If you have machine learning skill why not apply that skill to predict cryptocurrency prices because everybody talking about cryptocurrency these days. In this tutorial, I’m going to show you how to predict the Bitcoin price, but this can apply to any cryptocurrency. We’re gonna use a very simple model built with Keras in TensorFlow.

The Keras is the easiest way to get started with Deep learning. It’s a great library. You can learn all about deep learning just from reading the Keras documentation.

In this tutorial, we’re gonna use bi-directional LSTM recurrent network. It’s basically a more advanced version of an RNN. That takes into account future values in sequence instead of just the past.

The dataset we are using is available at Bitcoin Historical Data. The first thing we do is importing all the necessary Python libraries.

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from tensorflow.python.keras.layers import Bidirectional, Dropout, Activation, Dense, LSTM from tensorflow.keras.models import Sequential from tensorflow.python.keras.callbacks import EarlyStopping from sklearn.preprocessing import MinMaxScaler from datetime import date import matplotlib.pyplot as plt import numpy as np import pandas as pd |

For these first three lines is importing the relevant parts of Keras that we’re going to need for this model.

## Data Processing

First, We are going to transform the data to get the average price grouped by the day and to see the usual DateTime format instead of timestamp.

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data = pd.read_csv(path) data['date'] = pd.to_datetime(data['Timestamp'], unit='s').dt.date group = data.groupby('date') day_price = group['Weighted_Price'].mean() |

### Normalization

The reason we want to normalize data is that our model will be able to converge faster. The data normalization is a step that we always perform in data pre-processing.It‘s a very important thing to do.

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date1 = date(2016, 1, 1) date2 = date(2018, 6, 25) delta = date2 - date1 days_look = delta.days + 1 data = day_price[len(day_price) - days_look:len(day_price)] scl = MinMaxScaler() data = data.values.reshape(data.shape[0], 1) scale_data = scl.fit_transform(data) |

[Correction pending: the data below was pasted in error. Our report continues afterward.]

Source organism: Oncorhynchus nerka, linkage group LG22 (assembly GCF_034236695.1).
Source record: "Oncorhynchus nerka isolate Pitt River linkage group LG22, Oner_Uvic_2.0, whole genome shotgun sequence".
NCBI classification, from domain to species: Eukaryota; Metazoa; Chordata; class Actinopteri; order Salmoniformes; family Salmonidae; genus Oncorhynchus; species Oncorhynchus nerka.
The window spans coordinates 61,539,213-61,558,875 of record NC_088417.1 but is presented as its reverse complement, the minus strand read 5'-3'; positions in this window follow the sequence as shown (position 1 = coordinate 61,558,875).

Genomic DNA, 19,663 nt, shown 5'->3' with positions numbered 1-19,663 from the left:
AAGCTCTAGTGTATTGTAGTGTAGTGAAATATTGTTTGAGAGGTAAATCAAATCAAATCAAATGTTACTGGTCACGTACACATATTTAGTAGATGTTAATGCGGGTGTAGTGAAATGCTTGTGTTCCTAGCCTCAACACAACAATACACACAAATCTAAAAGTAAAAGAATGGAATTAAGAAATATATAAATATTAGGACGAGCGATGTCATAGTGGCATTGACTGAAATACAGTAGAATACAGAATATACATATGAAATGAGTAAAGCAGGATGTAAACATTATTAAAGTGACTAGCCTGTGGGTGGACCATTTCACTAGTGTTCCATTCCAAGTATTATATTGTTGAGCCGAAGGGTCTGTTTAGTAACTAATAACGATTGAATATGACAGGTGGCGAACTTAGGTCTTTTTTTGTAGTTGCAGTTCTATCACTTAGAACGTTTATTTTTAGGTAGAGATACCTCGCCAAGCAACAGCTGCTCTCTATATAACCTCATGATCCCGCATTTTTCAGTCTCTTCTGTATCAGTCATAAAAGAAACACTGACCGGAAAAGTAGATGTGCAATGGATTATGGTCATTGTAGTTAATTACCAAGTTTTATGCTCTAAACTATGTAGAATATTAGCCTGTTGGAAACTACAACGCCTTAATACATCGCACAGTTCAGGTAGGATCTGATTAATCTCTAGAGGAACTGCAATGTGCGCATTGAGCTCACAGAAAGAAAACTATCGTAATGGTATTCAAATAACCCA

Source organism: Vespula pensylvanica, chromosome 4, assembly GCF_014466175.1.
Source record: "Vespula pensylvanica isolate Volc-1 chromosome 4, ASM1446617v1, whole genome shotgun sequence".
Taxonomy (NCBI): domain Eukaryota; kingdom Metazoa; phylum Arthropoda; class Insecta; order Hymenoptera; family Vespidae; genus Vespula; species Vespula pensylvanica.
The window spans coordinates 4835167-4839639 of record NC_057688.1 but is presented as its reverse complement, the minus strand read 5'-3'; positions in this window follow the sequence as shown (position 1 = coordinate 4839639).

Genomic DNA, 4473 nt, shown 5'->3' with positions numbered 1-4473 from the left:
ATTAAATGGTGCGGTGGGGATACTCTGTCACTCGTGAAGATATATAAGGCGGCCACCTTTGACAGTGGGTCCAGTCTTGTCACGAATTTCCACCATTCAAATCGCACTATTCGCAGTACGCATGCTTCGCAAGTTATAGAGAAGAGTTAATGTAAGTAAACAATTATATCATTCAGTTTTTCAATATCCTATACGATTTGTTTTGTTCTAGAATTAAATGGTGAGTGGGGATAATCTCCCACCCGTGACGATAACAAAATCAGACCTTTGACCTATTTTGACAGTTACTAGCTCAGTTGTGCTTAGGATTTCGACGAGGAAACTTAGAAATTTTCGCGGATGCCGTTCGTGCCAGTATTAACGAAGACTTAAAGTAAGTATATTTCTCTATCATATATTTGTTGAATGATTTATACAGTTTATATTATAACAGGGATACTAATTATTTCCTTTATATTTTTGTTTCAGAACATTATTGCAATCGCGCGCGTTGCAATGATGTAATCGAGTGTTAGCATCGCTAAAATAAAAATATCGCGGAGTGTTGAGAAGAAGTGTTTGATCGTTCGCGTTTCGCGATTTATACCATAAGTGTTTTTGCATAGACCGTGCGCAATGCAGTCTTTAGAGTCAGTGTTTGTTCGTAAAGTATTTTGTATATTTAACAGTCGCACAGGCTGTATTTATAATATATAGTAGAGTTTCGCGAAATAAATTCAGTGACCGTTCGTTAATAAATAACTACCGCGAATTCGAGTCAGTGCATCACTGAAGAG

For **time-series transform, **it’s going to be from a [number of days X the number of features] that were the original array. We are going to convert that to the number of days per sample times by the number of features so we’re turning it from 2D array to a 3D array and this is just a preprocessing step so we can then feed it into our network.

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SEQ_LEN = 50 WINDOW_SIZE = SEQ_LEN - 1 BATCH_SIZE=64 DROPOUT = 0.2 def load_data(data_raw, seq_len): data = [] for index in range(len(data_raw) - seq_len): data.append(data_raw[index: index + seq_len]) data = np.array(data) train_split = 0.8 num_data = data.shape[0] num_train = int(train_split * num_data) data = np.array(data); x_train = data[:num_train, :-1, :] y_train = data[:num_train, -1, :] x_test = data[num_train:, :-1, :] y_test = data[num_train:, -1, :] return [x_train, y_train, x_test, y_test] x_train, y_train, x_test, y_test = load_data(scale_data, SEQ_LEN) |

## Buile Model

We are building a three-layer recurrent network with 20% dropout at each layer to reduce overfitting in the training. The type of RNN we’re going to build is called a bidirectional LSTM network.

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model = Sequential() # First Layer model.add(Bidirectional(LSTM(WINDOW_SIZE, return_sequences=True), input_shape=(WINDOW_SIZE, x_train.shape[-1]))) model.add(Dropout(DROPOUT)) # Second Layer model.add(Bidirectional(LSTM((WINDOW_SIZE * 2), return_sequences=True))) model.add(Dropout(DROPOUT)) # Third Layer model.add(Bidirectional(LSTM(WINDOW_SIZE, return_sequences=False))) model.add(Dense(units=1)) |

Bi-directional LSTM RNN is a relatively complex model to make in TensorFlow but with Keras we can do this in just about 1 lines. The Dense fully connected layer comes at the end then our activation function and then our loss function at the very end which is going to be Adam.

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# Set activation function model.add(Activation('linear')) # compile and fit the model model.compile(loss='mean_squared_error', optimizer='adam') |

The loss function is going to be mean squared error. The linear activation function in this model is going to determine the output of each neuron in the model.

### Training the Model

We’re gonna train it with a batch size of 64 for 100 epochs. we are going to minimize the loss of its training data using the mean squared error. For fitting the model use `model.fit`

and we give it all of those variables that we computed at the very beginning the training data.

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history = model.fit(x_train, y_train, epochs=100, batch_size=BATCH_SIZE, shuffle=False, validation_data=(x_test, y_test), callbacks=[EarlyStopping(monitor='val_loss', min_delta=5e-5, patience=20, verbose=1)]) |

### Predict Price

Finally, we came to predicting the price and plot it to compare with the real results.

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predict_prices = model.predict(x_test) plt.plot(scl.inverse_transform(y_test), label="Actual Values", color='green') plt.plot(scl.inverse_transform(predict_prices), label="Predicted Values", color='red') plt.title('BitCoin price Prediction') plt.xlabel('time [days]') plt.ylabel('Price') plt.legend(loc='best') plt.show() |

Rescale the predicted data to match its real values.